Robert Bauval Graham Hancock 1996

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Chapter 16

Message in a Bottle?
'We have reached this fascinating point in
our evolution. . . we have reached the time
when we know we can talk to each other
across the distances between the stars. . . '
Dr John Billingham, NASA Ames Research Center, 1995

"Together with the ancient texts and rituals that are linked to them, could the vast monuments of the Giza necropolis have been designed to transmit a message from one culture to another - a message not across space, but across time?
Egyptologists reply to such questions by rolling their eyes and hooting derisively, Indeed they would not be 'Egyptologists' (or at any rate they could not long remain within that profession) if they reacted with anything other than scorn and disbelief to suggestions that the necropolis might be more than a cemetery, that the Great Sphinx might significantly predate the epoch of 2500 BC, and that the Pyramids might not be just 'royal tombs'. By the same token, no self- respecting Egyptologist would be prepared to consider, even for a moment, the outlandish possibility that some sort of mysterious 'message' might have been encoded into the monuments.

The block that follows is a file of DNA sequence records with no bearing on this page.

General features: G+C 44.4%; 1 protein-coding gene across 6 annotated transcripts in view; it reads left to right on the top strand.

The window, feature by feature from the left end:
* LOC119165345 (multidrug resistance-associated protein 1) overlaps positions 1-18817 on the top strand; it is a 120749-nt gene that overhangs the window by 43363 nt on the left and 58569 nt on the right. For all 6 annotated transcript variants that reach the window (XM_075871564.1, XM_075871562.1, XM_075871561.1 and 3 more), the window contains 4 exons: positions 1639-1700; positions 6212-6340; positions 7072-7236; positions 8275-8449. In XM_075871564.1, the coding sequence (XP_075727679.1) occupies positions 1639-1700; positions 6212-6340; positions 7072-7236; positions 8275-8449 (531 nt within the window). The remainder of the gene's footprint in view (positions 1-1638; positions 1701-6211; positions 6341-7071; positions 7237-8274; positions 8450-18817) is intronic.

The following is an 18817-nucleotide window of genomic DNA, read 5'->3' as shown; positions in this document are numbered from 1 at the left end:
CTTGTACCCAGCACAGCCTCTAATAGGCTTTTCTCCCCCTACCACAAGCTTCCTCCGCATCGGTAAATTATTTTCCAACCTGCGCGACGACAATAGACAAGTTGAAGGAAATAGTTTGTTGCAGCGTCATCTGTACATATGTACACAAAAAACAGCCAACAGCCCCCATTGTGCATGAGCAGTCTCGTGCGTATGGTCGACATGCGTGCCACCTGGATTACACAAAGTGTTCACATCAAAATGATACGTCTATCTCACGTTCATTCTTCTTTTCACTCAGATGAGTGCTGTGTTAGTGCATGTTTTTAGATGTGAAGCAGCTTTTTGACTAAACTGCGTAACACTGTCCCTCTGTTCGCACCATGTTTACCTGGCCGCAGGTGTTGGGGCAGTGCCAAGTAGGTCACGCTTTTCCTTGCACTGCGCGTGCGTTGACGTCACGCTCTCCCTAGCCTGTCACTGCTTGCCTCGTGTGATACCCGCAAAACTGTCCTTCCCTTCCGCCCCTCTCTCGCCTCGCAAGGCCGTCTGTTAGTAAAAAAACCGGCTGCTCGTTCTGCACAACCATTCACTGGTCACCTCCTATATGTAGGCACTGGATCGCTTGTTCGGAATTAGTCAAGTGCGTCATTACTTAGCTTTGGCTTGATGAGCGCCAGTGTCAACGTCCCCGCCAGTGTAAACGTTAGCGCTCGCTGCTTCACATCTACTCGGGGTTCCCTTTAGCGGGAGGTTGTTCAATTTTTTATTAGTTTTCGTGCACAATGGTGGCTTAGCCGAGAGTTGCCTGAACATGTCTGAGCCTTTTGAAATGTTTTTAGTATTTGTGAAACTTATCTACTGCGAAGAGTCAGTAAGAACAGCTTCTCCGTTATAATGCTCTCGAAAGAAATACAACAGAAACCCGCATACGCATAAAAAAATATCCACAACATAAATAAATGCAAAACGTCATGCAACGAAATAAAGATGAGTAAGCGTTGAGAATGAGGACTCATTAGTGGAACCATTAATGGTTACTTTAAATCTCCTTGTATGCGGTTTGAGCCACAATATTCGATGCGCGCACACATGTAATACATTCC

So whom should we turn to for advice when confronted by what we suspect may be a message from a civilization so far distant from us in time as to be almost unknowable?


The only scientists actively working on such problems today are those involved in the Search for Extraterrestrial Intelligence - SETI for

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short. They endlessly sweep the heavens for messages from distant civilizations and they have therefore naturally had to give some thought to what might happen if they ever did identify such a message. According to Dr Philip Morisson of the Massachusetts Institute of Technology: